Steve graduated from UConn with a degree in Finance. He met his wife Kate, at the University of CT, also from CT and they have three children, a daughter Brooke who is four, their son, John, is two and a daughter Olivia is nine months old. His wife is a teacher, but currently is a stay-at-home mom.

Steve has now been coaching for 11 years. He would like an opportunity at some point in time to run his own program. He’s been a player in a program that became successful and as a coach in several places that became in pretty good shape before he left. He believes that if you do a good job someone will notice at some point in time and you’ll get your chance and when you get your chance you have to be ready. He’s learned from some terrific coaches and they all coach a little differently but the one thing they all have in common is that they’ve all been successful.

When asked how the current UConn team has changed from when Steve was there, he said that it used to be kind of a blue collar group of guys, guys that were a little off the radar screen. Now UConn gets great players and Coach Calhoun gets them to play as hard as they can. People really want to play for the University of CT now.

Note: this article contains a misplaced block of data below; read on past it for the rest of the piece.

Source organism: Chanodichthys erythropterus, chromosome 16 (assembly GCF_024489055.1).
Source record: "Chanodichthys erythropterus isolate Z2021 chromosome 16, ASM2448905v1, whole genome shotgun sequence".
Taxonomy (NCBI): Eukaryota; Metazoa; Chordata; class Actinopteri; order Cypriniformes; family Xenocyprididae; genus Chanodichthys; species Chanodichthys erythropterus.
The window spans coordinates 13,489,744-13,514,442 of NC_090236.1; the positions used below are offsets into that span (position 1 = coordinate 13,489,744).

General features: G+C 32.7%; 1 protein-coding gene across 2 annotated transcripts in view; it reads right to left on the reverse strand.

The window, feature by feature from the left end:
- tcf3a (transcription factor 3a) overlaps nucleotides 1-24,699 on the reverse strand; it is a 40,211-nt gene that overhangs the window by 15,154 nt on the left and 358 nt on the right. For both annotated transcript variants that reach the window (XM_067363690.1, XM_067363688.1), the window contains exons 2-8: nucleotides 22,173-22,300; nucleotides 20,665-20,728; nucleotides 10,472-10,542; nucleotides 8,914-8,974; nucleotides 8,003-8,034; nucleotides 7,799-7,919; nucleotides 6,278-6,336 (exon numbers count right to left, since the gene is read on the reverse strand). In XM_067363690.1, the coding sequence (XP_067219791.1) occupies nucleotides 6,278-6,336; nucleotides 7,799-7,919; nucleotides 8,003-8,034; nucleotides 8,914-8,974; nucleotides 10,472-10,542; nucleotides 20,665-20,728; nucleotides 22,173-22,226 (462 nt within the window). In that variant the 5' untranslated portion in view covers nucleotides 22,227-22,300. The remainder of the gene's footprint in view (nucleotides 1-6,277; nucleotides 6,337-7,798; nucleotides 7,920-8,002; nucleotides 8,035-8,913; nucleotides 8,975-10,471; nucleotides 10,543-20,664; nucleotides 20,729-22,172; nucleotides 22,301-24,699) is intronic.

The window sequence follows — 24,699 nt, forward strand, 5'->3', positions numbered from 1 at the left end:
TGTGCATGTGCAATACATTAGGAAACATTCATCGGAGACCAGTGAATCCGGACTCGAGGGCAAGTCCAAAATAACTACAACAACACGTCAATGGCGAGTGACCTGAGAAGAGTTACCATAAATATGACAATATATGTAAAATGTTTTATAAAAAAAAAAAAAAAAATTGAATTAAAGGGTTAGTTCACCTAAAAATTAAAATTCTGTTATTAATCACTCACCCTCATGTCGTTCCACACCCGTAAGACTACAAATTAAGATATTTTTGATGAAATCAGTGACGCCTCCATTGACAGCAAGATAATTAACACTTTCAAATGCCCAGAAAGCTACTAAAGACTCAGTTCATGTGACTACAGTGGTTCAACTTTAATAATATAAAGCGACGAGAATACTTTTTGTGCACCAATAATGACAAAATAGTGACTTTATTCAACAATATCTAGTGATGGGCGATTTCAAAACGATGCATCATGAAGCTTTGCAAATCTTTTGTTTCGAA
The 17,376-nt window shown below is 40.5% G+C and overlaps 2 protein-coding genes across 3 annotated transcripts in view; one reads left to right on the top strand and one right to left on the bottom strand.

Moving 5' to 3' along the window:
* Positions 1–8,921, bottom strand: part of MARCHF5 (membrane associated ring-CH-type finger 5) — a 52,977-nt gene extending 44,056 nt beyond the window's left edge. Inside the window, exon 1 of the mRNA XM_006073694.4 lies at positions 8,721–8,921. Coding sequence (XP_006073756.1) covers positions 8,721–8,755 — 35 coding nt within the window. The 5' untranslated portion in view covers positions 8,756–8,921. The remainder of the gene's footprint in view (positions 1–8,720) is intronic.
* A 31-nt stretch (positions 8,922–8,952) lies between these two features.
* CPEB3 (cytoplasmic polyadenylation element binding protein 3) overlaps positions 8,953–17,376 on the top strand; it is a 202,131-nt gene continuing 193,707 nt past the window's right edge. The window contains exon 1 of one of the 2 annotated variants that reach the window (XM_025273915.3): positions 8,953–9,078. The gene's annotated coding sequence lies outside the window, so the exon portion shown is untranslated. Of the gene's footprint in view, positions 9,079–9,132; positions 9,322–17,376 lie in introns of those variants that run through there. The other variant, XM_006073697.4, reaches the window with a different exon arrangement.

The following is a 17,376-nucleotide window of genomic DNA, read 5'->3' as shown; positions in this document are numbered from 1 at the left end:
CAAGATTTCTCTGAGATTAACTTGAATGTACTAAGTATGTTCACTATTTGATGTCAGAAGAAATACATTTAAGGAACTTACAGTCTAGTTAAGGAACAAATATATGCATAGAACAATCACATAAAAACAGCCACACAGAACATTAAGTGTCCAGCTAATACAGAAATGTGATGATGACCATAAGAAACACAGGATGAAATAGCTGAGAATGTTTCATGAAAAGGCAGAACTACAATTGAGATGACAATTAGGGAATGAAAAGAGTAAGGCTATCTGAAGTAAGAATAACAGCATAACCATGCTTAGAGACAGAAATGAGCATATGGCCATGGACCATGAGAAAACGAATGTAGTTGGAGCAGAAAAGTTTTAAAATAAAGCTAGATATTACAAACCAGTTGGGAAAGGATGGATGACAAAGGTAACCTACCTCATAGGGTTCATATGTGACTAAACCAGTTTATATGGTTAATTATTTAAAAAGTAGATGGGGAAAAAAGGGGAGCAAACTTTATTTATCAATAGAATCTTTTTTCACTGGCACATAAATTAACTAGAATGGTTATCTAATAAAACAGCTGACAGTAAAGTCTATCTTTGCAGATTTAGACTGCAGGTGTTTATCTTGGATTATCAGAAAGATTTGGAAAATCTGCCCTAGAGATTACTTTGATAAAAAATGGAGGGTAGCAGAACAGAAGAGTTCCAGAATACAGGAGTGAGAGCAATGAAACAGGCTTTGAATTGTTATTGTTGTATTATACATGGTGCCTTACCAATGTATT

Steve’s thought on this team getting to the Final Four are that a lot of it is luck, it depends on the draw in the National Collegiate Athletic Association Tournament, who and where you are playing. They have the talent but you also need luck, no one injured and no one in foul trouble in the wrong game. “They keep knocking on the door of the Final Four and when you keep knocking, it’s going to open. As long as you’re in the hunt you’ll always have a chance.” Steve hopes to be at the Final Four this year and he’d like to take his son. He thinks it would be great to take his son and UConn be one of the teams in the Final Four.